SVB hits sales, but OEMs calm
You do not get to become CEO of Gulfstream parent General Dynamics, Textron or Bombardier without being able to sound calm on an analyst call.
So it is no surprise that Phebe Novakovic, CEO of Gulfstream parent General Dynamics; Éric Martel, CEO, Bombardier; and Scott Donnelly, CEO of Textron all appeared relaxed during each of their first-quarter results calls this week.
The overall message was that demand is cooling from last year, but still firm. But the collapse of Silicon Valley Bank showed how quickly things can change.
“The quarter was looking quite good until the two regional bank failures in early March,” said Novakovic. “This created a pause in the market for about three weeks. I am pleased to report that normal activity has resumed. Strong sales activity and customer interest are evident in this quarter.”
Bombardier’s Martel agreed: “Usually not much is happening in January, then things starting to ramp up in February and March, which gives us about eight weeks to execute the order book and then we really saw a slowdown in the last two weeks coming from the regional banking crisis. But this lasted about two to three weeks maximum and then we saw the level of activity coming back to normal.”
This delay hit the book (or order) to bill (or delivery) ratio for each manufacturer in the first quarter.
Gulfstream had a 0.9:1 book-to-bill in dollar terms and a unit book-to-bill of 1.1. Although this was also helped by a few aircraft deliveries being delayed because of supply chain challenges (after none last year) and one registration issue. The company is also building G700s ready to be delivered as soon as the aircraft is certificated.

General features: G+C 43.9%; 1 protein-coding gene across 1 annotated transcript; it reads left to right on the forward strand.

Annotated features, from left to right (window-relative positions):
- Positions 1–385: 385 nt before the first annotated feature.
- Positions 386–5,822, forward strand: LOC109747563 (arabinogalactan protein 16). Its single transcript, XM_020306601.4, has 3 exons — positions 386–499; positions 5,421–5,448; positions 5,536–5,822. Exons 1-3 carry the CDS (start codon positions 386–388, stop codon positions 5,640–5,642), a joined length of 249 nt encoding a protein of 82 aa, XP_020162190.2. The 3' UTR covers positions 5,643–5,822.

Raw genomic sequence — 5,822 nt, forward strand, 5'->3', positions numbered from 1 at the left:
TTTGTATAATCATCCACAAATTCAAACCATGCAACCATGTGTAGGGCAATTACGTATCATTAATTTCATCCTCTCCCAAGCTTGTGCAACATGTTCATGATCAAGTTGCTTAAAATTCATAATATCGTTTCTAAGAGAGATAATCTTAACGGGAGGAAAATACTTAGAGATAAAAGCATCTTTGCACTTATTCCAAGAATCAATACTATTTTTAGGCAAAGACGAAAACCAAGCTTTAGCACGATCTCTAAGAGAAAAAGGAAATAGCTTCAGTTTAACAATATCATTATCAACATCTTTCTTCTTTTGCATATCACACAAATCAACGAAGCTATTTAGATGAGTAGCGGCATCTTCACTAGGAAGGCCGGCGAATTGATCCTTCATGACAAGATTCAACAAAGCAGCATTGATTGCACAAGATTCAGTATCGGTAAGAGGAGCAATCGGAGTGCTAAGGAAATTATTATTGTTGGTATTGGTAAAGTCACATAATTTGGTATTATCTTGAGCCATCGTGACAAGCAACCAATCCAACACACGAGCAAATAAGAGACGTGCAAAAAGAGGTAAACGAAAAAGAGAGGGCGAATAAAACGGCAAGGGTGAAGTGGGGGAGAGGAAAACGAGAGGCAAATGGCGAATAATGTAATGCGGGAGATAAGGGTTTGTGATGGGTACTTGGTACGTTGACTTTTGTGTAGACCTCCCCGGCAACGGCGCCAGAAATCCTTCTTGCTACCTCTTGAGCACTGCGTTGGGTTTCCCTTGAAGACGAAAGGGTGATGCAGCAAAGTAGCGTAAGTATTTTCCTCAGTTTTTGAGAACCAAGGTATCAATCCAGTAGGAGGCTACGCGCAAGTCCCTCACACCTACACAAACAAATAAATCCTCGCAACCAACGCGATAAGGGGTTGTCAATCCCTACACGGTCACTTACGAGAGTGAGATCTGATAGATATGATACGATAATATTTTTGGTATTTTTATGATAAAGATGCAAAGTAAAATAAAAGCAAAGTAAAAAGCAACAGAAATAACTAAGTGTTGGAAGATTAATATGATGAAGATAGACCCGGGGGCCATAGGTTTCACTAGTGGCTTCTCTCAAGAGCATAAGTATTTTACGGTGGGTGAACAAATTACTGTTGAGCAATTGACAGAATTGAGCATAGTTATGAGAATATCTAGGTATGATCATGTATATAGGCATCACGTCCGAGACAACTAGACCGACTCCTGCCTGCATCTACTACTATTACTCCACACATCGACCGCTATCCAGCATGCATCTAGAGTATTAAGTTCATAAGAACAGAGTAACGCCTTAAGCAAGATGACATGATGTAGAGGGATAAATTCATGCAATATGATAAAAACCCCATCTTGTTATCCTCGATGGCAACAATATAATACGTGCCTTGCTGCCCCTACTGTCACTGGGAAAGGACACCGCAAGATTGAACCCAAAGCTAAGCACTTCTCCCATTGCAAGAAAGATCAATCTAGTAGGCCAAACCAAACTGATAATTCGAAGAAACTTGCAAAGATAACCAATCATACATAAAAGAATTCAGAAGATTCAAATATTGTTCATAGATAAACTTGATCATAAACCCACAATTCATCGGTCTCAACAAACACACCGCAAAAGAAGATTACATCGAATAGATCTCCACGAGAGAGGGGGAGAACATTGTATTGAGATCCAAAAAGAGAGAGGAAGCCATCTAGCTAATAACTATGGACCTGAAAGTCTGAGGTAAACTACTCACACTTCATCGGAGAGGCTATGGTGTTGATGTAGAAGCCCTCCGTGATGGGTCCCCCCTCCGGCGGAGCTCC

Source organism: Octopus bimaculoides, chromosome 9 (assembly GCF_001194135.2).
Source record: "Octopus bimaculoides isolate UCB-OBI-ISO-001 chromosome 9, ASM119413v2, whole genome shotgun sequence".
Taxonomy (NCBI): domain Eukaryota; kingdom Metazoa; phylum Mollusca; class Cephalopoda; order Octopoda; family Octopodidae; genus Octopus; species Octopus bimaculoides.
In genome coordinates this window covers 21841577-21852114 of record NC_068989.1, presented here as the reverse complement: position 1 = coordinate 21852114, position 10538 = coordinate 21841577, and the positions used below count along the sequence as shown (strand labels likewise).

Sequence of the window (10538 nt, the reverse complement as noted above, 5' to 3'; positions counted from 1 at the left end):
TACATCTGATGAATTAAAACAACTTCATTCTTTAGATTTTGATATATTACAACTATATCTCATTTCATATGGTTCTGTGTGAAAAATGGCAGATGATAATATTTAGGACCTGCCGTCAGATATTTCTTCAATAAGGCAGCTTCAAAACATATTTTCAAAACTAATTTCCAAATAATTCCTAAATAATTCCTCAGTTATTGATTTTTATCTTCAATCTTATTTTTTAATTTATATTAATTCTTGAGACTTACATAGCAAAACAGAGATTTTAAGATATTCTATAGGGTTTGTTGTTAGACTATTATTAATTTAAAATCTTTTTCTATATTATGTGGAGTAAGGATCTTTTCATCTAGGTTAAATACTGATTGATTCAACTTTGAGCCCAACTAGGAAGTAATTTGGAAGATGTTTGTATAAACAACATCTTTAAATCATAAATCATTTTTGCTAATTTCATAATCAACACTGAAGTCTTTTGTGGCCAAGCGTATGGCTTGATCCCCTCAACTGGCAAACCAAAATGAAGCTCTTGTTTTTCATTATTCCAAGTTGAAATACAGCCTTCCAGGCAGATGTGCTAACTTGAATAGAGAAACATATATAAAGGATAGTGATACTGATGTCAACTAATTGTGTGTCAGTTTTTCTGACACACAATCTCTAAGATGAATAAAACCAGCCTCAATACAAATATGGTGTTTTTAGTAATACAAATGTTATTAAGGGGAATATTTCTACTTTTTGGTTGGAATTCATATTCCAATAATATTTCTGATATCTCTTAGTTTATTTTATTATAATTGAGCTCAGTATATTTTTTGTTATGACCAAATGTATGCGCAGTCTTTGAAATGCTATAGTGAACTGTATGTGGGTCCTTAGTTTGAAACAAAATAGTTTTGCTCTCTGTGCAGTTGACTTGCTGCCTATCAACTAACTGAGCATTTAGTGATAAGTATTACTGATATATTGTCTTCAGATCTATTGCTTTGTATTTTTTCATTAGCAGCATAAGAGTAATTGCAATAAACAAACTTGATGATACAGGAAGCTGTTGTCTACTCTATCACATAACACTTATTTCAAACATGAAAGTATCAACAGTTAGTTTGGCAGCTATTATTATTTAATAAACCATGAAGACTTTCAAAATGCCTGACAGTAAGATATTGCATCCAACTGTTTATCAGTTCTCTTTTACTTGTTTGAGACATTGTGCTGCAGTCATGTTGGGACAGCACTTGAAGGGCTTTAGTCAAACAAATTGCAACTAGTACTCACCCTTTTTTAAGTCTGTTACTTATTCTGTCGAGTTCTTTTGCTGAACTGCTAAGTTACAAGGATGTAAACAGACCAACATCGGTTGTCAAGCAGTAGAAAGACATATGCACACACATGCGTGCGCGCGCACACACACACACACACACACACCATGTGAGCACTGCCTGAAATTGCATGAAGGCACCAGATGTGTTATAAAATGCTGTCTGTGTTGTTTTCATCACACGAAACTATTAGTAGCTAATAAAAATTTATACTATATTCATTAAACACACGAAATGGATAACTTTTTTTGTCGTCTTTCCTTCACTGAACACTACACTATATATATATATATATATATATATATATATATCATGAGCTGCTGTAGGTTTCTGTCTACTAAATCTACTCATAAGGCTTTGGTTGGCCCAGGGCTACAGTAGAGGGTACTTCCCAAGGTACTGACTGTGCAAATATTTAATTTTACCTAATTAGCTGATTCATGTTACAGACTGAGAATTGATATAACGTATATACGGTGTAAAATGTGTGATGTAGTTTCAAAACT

“Before March 10th we had anticipated a full book-to-bill of 1:1 on, at that point, higher deliveries,” said Novakovic. “It’s our working assumption that we will continue to see 1:1 going forward. And at the moment, we see no reason why that can’t be achieved.”
Textron kept its book-to-bill above 1. Bombardier’s fell to 0.9. These are all good and mean that backlogs are staying strong. And backlogs are why OEMs are confident.
Bombardier’s backlog was stable at $14.8bn the same as at the end of 2022. Gulfstream ended the first quarter with a $19.37bn backlog, a slight drop from $19.5bn at year end (its backlog grew 19.8% in 2022). Textron’s backlog at the end of March was $6.5bn – up $100m from December.
“Anytime you have financial disruption or adverse events out there in the economy in general, it’s certainly easy for people to say, let me think about it or wait a little bit,” said Donnelly. “The good position we have right now is we have enough backlog out there that even if you have a quarter where you’re down below one-to-one, that’s not the end of the world. If somebody defers out there for a few months, that’s not a problem. That’s the beauty you have in the backlog.”
Bombardier’s Martel also highlighted that backlogs are much stronger – with fewer speculators and tighter contracts than in 2008.
They are all continuing to increase production gradually and all say that they are still seeing demand for new aircraft. “I have spoken personally to a lot of clients in North America, Europe, and most importantly, Asia Pacific recently,” said Martel. “Mobility is still a key need for them regardless of any macroeconomic prediction or sentiment.”
As long as we do not see any more bank failures.